Racial/ethnic variation in the relationship between physical limitation and fear of crime: An examination of mediating and moderating factors.
ABSTRACT This study has four objectives. First, we confirm the previously observed association between physical limitations and fear of crime. Second, we assess the role of age in this relationship. Third, we identify factors that mediate this relationship. Fourth, we assess whether this relationship is observed across racial/ethnic groups. Adjusting for perceptions of personal control and disability-related stigma reduces the magnitude of this relationship to non-significance for black and white respondents, but not for Hispanics. Also, we find that age is inversely related to fear of crime for blacks and whites.
Article: Is diagnosis relevant in the hospitalization of potentially dangerous children and adolescents?[show abstract] [hide abstract]
ABSTRACT: This study tests the assumption that psychiatric diagnosis facilitates clinical evaluations of need in emergency care before and after controlling for danger. The data are from structured crisis assessments completed by emergency clinicians in four ethnically diverse locales (N = 653). Clinician-assigned diagnosis was categorized as adjustment, disruptive, mood, psychotic, and other, and a Danger scale score reflected danger to self or others. Mood and psychotic disorders significantly increased hospital rates in multivariate analyses which controlled for demographic characteristics, site, and danger when relevant. The model with the best fit included both diagnosis and danger. Decisions should be linked to verifiable ratings of need and attention to danger, and its measurement should complement the current focus on diagnosis.Journal of the American Academy of Child & Adolescent Psychiatry 11/1998; 37(10):1030-7; discussion 1038-40. · 6.44 Impact Factor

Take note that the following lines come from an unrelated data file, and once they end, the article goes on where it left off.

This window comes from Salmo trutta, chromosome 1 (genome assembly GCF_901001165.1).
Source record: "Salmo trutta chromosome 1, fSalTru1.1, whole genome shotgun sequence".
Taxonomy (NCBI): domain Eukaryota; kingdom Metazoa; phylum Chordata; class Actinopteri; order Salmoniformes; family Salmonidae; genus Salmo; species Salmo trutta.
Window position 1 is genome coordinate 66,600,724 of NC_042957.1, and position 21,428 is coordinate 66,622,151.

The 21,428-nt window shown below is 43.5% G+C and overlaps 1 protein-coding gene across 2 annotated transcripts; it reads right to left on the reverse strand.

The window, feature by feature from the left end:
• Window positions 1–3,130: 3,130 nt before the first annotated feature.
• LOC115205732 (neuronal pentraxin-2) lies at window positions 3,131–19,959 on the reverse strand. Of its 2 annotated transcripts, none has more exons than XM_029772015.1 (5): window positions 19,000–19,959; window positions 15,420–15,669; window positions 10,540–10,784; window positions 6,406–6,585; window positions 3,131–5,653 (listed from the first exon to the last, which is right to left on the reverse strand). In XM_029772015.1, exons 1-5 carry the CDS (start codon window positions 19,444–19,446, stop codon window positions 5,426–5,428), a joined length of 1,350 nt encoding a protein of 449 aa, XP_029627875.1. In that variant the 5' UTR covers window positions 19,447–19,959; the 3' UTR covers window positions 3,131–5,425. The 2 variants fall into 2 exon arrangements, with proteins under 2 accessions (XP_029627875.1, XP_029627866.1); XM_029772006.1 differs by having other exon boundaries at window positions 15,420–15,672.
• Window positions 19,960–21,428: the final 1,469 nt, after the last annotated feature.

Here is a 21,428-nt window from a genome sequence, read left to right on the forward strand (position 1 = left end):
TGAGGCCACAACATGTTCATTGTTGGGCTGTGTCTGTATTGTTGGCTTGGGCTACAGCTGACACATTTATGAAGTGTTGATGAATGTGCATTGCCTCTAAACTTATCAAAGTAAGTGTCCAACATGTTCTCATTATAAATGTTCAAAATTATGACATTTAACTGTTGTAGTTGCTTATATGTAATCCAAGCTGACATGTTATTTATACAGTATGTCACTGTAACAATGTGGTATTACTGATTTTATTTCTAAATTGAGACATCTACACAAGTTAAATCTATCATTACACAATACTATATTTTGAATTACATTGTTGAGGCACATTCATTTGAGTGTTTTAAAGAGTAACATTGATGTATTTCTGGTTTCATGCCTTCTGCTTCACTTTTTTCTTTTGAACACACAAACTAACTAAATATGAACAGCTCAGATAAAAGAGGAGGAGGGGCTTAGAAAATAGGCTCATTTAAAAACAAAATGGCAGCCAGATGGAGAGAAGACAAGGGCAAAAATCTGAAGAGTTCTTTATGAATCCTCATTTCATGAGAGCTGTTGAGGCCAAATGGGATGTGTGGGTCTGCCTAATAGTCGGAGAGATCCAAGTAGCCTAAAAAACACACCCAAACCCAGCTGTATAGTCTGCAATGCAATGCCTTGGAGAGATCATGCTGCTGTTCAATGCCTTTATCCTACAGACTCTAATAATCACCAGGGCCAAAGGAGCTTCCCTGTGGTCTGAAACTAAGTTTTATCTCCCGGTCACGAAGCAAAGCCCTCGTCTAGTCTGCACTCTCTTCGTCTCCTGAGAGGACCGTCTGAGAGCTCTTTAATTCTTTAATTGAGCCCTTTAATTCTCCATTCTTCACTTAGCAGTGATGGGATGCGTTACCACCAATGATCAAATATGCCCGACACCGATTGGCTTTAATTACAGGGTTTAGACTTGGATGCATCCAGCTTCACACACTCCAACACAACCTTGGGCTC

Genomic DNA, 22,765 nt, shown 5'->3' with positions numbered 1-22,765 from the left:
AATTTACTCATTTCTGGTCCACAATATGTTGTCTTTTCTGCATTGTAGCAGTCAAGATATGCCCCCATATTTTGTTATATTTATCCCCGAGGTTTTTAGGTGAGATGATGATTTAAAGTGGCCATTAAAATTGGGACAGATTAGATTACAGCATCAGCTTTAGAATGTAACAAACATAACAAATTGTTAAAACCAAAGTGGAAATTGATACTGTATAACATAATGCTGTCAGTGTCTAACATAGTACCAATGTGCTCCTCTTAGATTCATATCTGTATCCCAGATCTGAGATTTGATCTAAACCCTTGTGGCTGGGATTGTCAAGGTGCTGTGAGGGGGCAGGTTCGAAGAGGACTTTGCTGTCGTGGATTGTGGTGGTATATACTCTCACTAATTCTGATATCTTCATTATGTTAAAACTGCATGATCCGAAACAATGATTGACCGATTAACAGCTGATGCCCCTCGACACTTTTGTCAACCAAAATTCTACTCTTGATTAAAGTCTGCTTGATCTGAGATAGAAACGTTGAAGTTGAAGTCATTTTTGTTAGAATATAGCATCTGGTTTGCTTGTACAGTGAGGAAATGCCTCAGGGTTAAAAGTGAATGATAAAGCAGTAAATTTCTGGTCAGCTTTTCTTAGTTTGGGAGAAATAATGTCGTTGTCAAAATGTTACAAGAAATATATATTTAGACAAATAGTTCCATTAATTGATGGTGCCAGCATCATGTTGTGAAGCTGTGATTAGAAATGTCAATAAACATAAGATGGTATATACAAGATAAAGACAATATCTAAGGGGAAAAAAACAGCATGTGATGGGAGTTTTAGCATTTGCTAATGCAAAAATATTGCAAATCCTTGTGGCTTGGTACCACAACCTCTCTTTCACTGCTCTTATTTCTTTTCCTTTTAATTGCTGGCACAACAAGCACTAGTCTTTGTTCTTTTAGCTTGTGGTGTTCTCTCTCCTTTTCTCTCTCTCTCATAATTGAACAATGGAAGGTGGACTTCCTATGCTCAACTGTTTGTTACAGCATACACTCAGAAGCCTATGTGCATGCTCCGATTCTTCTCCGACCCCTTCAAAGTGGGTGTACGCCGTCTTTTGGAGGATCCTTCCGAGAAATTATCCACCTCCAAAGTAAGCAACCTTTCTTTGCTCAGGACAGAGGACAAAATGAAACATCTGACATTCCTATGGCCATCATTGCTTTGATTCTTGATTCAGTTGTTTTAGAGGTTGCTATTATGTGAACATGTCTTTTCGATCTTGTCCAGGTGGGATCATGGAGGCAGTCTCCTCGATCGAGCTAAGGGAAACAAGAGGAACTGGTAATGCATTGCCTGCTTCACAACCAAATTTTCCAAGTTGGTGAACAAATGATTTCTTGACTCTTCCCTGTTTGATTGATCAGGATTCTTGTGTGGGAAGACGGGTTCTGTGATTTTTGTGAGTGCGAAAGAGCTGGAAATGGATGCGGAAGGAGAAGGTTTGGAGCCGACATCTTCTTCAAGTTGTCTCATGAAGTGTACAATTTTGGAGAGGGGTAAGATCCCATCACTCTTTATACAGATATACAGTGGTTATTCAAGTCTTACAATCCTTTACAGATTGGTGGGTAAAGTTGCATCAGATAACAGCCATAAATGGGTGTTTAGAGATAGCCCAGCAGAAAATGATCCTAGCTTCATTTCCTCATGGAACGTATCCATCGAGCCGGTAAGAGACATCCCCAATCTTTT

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ABSTRACT: This article seeks to explore issues concerning women and girls with disability who have experienced violence and exploitation. Owing to different methodologies of data collection, it is difficult to precisely determine the exact number of women and girls who are affected. The literature suggests that violence and exploitation against women and girls with disability occur at a rate 50% higher than in the rest of society. It also points out a number of additional critical issues: professionals are uneducated nd insensitive to the needs of these populations; increasing numbers of women and girls living with disability exacerbate the problem; women and girls with disability are uneducated about their rights and responsibilities; and action must be taken to halt this epidemic.Annals of the New York Academy of Sciences 12/2006; 1087:170-7. · 3.15 Impact Factor